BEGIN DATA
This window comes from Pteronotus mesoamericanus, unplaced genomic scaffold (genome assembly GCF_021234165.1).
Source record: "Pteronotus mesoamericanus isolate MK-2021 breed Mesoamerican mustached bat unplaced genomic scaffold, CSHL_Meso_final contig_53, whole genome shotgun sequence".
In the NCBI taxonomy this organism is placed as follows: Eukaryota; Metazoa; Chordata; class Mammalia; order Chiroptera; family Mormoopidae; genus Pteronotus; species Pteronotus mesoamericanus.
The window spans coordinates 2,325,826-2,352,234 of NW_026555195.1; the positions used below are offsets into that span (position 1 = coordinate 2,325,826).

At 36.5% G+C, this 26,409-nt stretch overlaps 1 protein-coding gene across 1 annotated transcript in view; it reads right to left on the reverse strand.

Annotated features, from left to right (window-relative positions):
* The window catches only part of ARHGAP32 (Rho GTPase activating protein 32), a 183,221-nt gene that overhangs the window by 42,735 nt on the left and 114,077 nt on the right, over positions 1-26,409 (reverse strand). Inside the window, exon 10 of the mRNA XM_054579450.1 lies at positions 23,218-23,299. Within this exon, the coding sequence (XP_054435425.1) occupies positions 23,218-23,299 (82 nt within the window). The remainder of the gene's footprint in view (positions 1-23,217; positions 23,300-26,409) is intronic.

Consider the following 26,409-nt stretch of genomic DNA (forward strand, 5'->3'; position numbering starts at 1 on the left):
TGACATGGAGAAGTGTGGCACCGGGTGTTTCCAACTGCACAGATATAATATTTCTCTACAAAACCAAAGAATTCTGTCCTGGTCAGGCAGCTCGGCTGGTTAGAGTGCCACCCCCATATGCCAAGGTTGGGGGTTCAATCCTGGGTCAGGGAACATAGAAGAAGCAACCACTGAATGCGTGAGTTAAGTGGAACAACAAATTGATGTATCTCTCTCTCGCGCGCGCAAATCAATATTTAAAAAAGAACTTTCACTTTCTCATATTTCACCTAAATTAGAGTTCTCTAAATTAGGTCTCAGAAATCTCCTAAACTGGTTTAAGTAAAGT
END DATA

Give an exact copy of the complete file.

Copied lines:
This window comes from Pteronotus mesoamericanus, unplaced genomic scaffold (genome assembly GCF_021234165.1).
Source record: "Pteronotus mesoamericanus isolate MK-2021 breed Mesoamerican mustached bat unplaced genomic scaffold, CSHL_Meso_final contig_53, whole genome shotgun sequence".
In the NCBI taxonomy this organism is placed as follows: Eukaryota; Metazoa; Chordata; class Mammalia; order Chiroptera; family Mormoopidae; genus Pteronotus; species Pteronotus mesoamericanus.
The window spans coordinates 2,325,826-2,352,234 of NW_026555195.1; the positions used below are offsets into that span (position 1 = coordinate 2,325,826).

At 36.5% G+C, this 26,409-nt stretch overlaps 1 protein-coding gene across 1 annotated transcript in view; it reads right to left on the reverse strand.

Annotated features, from left to right (window-relative positions):
* The window catches only part of ARHGAP32 (Rho GTPase activating protein 32), a 183,221-nt gene that overhangs the window by 42,735 nt on the left and 114,077 nt on the right, over positions 1-26,409 (reverse strand). Inside the window, exon 10 of the mRNA XM_054579450.1 lies at positions 23,218-23,299. Within this exon, the coding sequence (XP_054435425.1) occupies positions 23,218-23,299 (82 nt within the window). The remainder of the gene's footprint in view (positions 1-23,217; positions 23,300-26,409) is intronic.

Consider the following 26,409-nt stretch of genomic DNA (forward strand, 5'->3'; position numbering starts at 1 on the left):
TGACATGGAGAAGTGTGGCACCGGGTGTTTCCAACTGCACAGATATAATATTTCTCTACAAAACCAAAGAATTCTGTCCTGGTCAGGCAGCTCGGCTGGTTAGAGTGCCACCCCCATATGCCAAGGTTGGGGGTTCAATCCTGGGTCAGGGAACATAGAAGAAGCAACCACTGAATGCGTGAGTTAAGTGGAACAACAAATTGATGTATCTCTCTCTCGCGCGCGCAAATCAATATTTAAAAAAGAACTTTCACTTTCTCATATTTCACCTAAATTAGAGTTCTCTAAATTAGGTCTCAGAAATCTCCTAAACTGGTTTAAGTAAAGT